14 Vehicle body aerodynamics

The constant need for better fuel economy, greater vehicle performance, reduction in wind noise level and improved road holding and stability for a vehicle on the move, has prompted vehicle manufacturers to investigate the nature of air resistance or drag for different body shapes under various operating conditions. Aerodynamics is the study of a solid body moving through the atmosphere and the interaction which takes place between the body surfaces and the surrounding air with varying relative speeds and wind direction. Aerodynamic drag is usually insignificant at low vehicle speed but the magnitude of air resistance becomes considerable with rising speed. This can be seen in Fig. 14.1 which compares the aerodynamic drag forces of a poorly streamlined, and a very highly streamlined medium sized car against its constant rolling resistance over a typical speed range. A vehicle with a high drag resistance tends only marginally to hinder its acceleration but it does inhibit its maximum speed and increases the fuel consumption with increasing speed.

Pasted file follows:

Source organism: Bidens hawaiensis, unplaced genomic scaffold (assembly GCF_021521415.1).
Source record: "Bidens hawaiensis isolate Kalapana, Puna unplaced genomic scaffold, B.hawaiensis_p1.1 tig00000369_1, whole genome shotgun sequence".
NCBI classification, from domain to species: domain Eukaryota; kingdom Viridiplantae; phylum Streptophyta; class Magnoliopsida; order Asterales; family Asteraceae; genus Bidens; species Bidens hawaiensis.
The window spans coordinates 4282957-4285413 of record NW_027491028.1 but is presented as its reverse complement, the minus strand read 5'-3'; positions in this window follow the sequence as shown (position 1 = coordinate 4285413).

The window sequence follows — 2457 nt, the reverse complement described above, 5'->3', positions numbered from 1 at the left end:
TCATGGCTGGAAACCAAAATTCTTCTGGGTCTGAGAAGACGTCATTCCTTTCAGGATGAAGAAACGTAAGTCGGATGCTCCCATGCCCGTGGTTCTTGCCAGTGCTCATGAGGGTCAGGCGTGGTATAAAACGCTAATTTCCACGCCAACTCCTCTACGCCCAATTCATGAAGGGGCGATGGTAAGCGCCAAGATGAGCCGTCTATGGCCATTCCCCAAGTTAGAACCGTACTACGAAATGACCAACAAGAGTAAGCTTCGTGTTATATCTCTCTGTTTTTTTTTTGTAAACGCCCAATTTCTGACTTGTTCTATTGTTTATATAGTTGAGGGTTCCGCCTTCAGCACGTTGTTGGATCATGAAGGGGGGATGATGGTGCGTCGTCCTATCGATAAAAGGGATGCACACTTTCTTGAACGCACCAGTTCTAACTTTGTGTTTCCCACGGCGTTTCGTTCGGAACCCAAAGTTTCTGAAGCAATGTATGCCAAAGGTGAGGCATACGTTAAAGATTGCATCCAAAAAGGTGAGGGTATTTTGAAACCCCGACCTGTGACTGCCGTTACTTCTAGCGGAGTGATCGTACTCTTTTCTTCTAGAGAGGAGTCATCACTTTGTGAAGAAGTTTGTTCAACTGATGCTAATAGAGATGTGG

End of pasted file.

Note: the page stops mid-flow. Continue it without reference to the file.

Body styling has to accommodate passengers and luggage space, the functional power train, steering, suspension and wheels etc. thus vehicle design will conflict with minimizing the body surface drag so that the body shape finally accepted is nearly always a compromise.

An appreciation of the fundamentals of aerodynamics and the methods used to counteract high air resistance for both cars and commercial vehicles will now be explained.

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